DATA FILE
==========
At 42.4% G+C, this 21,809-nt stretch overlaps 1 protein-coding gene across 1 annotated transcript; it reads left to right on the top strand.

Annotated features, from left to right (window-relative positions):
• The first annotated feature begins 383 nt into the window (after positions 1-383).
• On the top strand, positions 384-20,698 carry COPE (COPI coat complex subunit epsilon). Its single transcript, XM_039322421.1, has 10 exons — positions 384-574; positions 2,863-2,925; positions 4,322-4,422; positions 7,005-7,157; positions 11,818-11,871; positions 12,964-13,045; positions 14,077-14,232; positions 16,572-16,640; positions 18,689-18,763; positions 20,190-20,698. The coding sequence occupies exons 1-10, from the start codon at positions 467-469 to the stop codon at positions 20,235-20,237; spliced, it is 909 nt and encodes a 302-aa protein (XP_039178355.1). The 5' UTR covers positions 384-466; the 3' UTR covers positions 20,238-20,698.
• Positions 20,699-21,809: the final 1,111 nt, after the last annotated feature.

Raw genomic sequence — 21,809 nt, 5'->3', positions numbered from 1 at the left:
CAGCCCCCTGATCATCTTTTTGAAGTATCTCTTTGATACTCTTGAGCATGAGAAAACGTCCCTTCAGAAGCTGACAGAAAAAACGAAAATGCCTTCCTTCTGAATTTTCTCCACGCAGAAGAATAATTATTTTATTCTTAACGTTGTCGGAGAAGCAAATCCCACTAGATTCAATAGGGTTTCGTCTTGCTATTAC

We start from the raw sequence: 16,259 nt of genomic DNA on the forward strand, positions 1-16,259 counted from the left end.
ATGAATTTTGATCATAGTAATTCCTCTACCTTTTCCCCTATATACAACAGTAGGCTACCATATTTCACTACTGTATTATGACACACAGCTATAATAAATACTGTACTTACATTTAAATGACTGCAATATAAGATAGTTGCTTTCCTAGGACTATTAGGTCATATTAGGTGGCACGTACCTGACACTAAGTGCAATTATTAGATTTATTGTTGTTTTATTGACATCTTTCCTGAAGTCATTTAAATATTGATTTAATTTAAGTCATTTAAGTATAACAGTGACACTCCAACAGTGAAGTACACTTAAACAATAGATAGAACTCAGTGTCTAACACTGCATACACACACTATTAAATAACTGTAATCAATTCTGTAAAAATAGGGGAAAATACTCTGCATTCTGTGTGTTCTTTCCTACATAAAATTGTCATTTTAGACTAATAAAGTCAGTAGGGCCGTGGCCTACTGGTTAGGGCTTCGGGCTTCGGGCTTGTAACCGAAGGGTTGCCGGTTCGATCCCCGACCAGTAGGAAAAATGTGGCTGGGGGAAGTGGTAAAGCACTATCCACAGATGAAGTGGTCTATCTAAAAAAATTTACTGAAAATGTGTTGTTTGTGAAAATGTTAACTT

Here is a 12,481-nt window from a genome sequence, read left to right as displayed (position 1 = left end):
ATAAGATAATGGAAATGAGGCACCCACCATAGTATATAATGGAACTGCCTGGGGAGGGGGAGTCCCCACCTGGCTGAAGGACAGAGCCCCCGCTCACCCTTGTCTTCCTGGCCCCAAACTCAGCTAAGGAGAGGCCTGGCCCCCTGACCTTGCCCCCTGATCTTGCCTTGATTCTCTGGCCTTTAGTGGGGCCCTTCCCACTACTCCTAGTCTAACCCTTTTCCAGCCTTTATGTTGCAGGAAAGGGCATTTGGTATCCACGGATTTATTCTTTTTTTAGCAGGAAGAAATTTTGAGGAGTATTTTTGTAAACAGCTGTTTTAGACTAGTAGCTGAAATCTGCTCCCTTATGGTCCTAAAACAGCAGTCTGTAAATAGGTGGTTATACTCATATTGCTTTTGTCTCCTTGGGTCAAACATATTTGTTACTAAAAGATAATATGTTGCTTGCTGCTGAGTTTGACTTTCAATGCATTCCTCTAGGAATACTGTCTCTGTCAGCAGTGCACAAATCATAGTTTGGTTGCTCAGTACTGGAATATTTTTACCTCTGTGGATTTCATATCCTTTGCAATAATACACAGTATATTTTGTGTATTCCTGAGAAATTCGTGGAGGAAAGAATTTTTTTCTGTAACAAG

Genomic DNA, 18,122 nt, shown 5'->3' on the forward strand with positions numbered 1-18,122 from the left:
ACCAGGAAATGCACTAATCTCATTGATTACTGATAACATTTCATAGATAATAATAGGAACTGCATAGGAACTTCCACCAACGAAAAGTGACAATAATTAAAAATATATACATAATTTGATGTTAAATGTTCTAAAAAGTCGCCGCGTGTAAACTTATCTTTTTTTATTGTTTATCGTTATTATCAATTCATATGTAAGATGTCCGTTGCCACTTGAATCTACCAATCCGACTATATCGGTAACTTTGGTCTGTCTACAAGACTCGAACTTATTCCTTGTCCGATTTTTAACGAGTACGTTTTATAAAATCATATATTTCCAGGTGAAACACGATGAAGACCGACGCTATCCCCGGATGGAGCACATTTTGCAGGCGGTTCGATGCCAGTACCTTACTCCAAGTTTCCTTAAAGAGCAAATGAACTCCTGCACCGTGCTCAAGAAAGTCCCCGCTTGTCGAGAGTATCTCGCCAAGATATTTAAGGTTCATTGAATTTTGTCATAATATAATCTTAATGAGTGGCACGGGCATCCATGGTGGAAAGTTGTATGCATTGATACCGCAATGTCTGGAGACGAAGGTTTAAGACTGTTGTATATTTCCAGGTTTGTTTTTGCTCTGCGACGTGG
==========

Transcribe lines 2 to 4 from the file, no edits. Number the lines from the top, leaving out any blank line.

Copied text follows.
Annotated features, from left to right (window-relative positions):
• The first annotated feature begins 383 nt into the window (after positions 1-383).
• On the top strand, positions 384-20,698 carry COPE (COPI coat complex subunit epsilon). Its single transcript, XM_039322421.1, has 10 exons — positions 384-574; positions 2,863-2,925; positions 4,322-4,422; positions 7,005-7,157; positions 11,818-11,871; positions 12,964-13,045; positions 14,077-14,232; positions 16,572-16,640; positions 18,689-18,763; positions 20,190-20,698. The coding sequence occupies exons 1-10, from the start codon at positions 467-469 to the stop codon at positions 20,235-20,237; spliced, it is 909 nt and encodes a 302-aa protein (XP_039178355.1). The 5' UTR covers positions 384-466; the 3' UTR covers positions 20,238-20,698.